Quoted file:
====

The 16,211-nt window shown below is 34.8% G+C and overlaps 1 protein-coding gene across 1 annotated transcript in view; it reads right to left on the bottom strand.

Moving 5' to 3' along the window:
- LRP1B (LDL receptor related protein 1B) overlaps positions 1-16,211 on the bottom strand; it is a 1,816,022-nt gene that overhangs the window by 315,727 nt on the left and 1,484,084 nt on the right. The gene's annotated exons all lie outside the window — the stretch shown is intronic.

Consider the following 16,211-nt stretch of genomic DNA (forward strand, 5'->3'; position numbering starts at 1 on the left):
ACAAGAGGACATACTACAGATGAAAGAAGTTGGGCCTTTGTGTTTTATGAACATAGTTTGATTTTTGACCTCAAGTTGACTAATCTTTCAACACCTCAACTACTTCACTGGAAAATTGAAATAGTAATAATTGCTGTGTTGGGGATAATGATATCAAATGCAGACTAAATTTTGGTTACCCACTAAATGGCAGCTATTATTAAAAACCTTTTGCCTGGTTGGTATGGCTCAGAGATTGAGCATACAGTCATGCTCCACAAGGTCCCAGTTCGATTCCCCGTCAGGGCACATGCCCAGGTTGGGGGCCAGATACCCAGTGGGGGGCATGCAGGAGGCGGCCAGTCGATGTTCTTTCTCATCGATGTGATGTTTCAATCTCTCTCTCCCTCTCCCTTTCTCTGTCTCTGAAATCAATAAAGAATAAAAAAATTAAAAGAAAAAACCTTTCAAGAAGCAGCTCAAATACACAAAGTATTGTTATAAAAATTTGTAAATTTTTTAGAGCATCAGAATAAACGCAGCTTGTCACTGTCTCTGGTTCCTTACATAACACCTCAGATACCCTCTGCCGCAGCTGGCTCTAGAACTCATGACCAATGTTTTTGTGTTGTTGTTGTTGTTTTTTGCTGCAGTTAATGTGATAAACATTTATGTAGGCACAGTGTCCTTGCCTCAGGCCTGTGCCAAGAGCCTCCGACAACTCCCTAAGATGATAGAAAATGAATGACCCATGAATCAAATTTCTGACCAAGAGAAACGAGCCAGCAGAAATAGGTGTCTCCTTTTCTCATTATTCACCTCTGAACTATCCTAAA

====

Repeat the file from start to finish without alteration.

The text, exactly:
The 16,211-nt window shown below is 34.8% G+C and overlaps 1 protein-coding gene across 1 annotated transcript in view; it reads right to left on the bottom strand.

Moving 5' to 3' along the window:
- LRP1B (LDL receptor related protein 1B) overlaps positions 1-16,211 on the bottom strand; it is a 1,816,022-nt gene that overhangs the window by 315,727 nt on the left and 1,484,084 nt on the right. The gene's annotated exons all lie outside the window — the stretch shown is intronic.

Consider the following 16,211-nt stretch of genomic DNA (forward strand, 5'->3'; position numbering starts at 1 on the left):
ACAAGAGGACATACTACAGATGAAAGAAGTTGGGCCTTTGTGTTTTATGAACATAGTTTGATTTTTGACCTCAAGTTGACTAATCTTTCAACACCTCAACTACTTCACTGGAAAATTGAAATAGTAATAATTGCTGTGTTGGGGATAATGATATCAAATGCAGACTAAATTTTGGTTACCCACTAAATGGCAGCTATTATTAAAAACCTTTTGCCTGGTTGGTATGGCTCAGAGATTGAGCATACAGTCATGCTCCACAAGGTCCCAGTTCGATTCCCCGTCAGGGCACATGCCCAGGTTGGGGGCCAGATACCCAGTGGGGGGCATGCAGGAGGCGGCCAGTCGATGTTCTTTCTCATCGATGTGATGTTTCAATCTCTCTCTCCCTCTCCCTTTCTCTGTCTCTGAAATCAATAAAGAATAAAAAAATTAAAAGAAAAAACCTTTCAAGAAGCAGCTCAAATACACAAAGTATTGTTATAAAAATTTGTAAATTTTTTAGAGCATCAGAATAAACGCAGCTTGTCACTGTCTCTGGTTCCTTACATAACACCTCAGATACCCTCTGCCGCAGCTGGCTCTAGAACTCATGACCAATGTTTTTGTGTTGTTGTTGTTGTTTTTTGCTGCAGTTAATGTGATAAACATTTATGTAGGCACAGTGTCCTTGCCTCAGGCCTGTGCCAAGAGCCTCCGACAACTCCCTAAGATGATAGAAAATGAATGACCCATGAATCAAATTTCTGACCAAGAGAAACGAGCCAGCAGAAATAGGTGTCTCCTTTTCTCATTATTCACCTCTGAACTATCCTAAA